2 October 2016: Twenty-seventh Sunday in Ordinary time

Reading 1 Response Reading 2 Gospel
Hab 1:2-3; 2:2-4 Ps 95:1-2, 6-7, 8-9 2 Tm 1:6-8, 13-14 Lk 17:5-10

 

Discipleship: loyal living and faith-full acts

Green_banner_sm During Ordinary time the Lectionary invites RCIA participants and the believing community to hear and to reflect on Jesus’ stories and teachings from his everyday ministry. This week’s readings challenge our idea of faith.

In the first reading, the prophet Habakkuk complains to God that God ignores the unrighteous acts of Judah’s rulers against the people. God answers with a vision of Jerusalem–Judah’s capital city–destroyed, and its people taken as captives to Babylon. God tells Habakkuk that, in contrast to the unrighteous acts of Judah’s rulers, “the just (righteous) one will live because of his faith.” The just ones who remain loyal to God–who live their faith–God will save. The Lectionary editors chose this passage because its saying on faith echoes Jesus’ teaching in today’s gospel.

In the second reading from the second letter to Timothy, the author looks back on Paul’s life and draws lessons from it; he also looks to the future and offers challenges and hopes to Timothy and his readers. “God did not give us a spirit of cowardice:” the Greek word δειλία (dih-LEE-ah) is better translated as “fear” to contrast with the gospel’s active faith that can uproot a tree and plant it in the sea.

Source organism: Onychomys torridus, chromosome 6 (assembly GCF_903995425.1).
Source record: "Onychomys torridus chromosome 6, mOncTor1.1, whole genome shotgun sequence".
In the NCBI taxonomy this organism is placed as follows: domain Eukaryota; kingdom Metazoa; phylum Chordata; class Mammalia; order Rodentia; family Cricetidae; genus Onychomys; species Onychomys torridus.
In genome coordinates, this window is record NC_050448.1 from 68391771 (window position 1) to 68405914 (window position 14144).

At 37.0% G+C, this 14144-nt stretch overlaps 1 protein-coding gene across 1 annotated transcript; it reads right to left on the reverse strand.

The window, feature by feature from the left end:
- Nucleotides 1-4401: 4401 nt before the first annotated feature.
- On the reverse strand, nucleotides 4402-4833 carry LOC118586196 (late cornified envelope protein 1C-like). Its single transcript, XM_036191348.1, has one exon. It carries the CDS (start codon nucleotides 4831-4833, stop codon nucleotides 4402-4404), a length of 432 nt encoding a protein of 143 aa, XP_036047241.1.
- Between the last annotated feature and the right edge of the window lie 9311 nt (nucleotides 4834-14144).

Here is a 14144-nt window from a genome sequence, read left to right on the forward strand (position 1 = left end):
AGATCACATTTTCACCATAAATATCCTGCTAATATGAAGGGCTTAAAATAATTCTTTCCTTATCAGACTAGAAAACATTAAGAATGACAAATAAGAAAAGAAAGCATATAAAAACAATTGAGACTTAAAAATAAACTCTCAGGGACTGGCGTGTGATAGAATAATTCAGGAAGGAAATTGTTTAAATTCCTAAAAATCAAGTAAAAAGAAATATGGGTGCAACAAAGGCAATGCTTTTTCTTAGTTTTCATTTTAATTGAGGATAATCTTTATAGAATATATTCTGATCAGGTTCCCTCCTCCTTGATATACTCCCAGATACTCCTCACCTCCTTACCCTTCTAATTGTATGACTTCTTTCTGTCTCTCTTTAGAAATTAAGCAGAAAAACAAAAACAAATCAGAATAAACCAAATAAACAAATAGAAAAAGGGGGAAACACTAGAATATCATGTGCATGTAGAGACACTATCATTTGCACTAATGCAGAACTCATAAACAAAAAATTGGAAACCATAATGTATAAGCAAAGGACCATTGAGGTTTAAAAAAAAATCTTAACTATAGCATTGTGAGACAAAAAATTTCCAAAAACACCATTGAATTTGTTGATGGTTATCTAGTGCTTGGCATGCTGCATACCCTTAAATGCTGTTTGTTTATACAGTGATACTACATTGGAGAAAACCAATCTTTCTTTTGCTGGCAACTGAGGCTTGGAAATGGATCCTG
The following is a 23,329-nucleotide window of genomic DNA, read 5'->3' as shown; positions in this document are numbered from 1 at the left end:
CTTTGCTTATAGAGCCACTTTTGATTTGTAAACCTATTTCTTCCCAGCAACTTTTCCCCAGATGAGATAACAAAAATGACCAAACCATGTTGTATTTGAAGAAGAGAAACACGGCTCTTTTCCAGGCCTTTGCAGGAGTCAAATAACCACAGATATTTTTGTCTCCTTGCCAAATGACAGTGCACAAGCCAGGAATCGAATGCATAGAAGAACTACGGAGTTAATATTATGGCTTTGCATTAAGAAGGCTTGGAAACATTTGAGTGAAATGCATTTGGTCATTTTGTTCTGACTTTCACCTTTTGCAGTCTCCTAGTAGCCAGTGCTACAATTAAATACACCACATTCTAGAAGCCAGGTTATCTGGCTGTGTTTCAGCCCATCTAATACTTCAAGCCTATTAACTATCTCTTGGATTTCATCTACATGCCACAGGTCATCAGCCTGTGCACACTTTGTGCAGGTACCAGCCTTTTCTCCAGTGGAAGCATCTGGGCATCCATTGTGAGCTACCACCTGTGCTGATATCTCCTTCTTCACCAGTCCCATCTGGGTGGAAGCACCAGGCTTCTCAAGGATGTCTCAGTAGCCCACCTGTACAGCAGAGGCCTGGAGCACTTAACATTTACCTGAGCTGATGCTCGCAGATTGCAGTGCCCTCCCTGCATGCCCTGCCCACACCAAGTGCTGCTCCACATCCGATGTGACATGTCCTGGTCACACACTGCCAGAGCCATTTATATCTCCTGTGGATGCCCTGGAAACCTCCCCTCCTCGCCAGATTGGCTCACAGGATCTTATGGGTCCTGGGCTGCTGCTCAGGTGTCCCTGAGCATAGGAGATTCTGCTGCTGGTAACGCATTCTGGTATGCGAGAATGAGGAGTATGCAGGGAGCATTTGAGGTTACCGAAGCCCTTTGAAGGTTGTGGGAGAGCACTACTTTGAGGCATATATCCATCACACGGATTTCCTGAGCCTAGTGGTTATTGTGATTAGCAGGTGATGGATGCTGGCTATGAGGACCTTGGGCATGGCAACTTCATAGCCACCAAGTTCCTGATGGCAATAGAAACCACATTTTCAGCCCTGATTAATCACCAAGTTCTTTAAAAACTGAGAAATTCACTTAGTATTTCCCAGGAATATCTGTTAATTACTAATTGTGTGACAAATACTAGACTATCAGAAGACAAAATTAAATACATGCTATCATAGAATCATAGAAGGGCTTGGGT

Today’s gospel from Luke is part of four connected sayings about how a disciple acts (Lk 17: 1-10): Today’s reading includes only sayings 3 and 4:

  • Saying 3: Having faith (Lk 17: 5-6). The disciples ask Jesus to “Increase their faith.” In the ancient world, faith is an action, not simply “intellectual assent.” (The idea of faith as intellectual assent alone took root in western thought during the Enlightenment, in the 1700s AD.) The ancients understood faith as the actions of fidelity, or actions of loyalty, or of a lived commitment. The disciples ask Jesus to help them live their commitment or loyalty to him; Jesus responds with actions (“say,” “be uprooted,” “be planted”). If a disciple practices seemingly small faithful acts, God’s power can magnify their results.
  • Saying 4: Confusing discipleship with entitlement (Lk 17: 7-10). Jesus tells the disciples a short parable about a slave who serves his master (Lk 17: 7-9). The master expects the slave to serve him; the slave expects to serve the master. In this social structure, the master’s needs come first, and the slave’s needs come second. The parable’s meaning turns on the Greek word ἀχρεῖος (ahk-RIH-os), here translated as “unprofitable.” The root word χρεῖος connotes monetary utility or debt value. As a slave, the slave’s actions generate nothing of surplus or monetary value for the master; the slave’s only value is in serving the master. Taken together with the disciples request for increased faith, Jesus reminds his disciples that God works through their actions, and their results belong to God alone. When they fulfill discipleship’s demands, they are only doing their duty.

Today’s readings ask RCIA participants and the believing community to consider our understanding of faith. God tells Habakkuk that practicing fidelity makes one just. The disciples ask Jesus to “increase their faith,” he tells them that their faith-filled acts can have outsized results. Jesus also reminds the disciples that the results of their faithful acts belong to God, not to the disciples. Do we think that faith is simply nodding our heads when asked about God? Or do we practice dynamic faith so that every our action affirms our loyalty to God and faithfulness to God’s Word?

—Terence Sherlock

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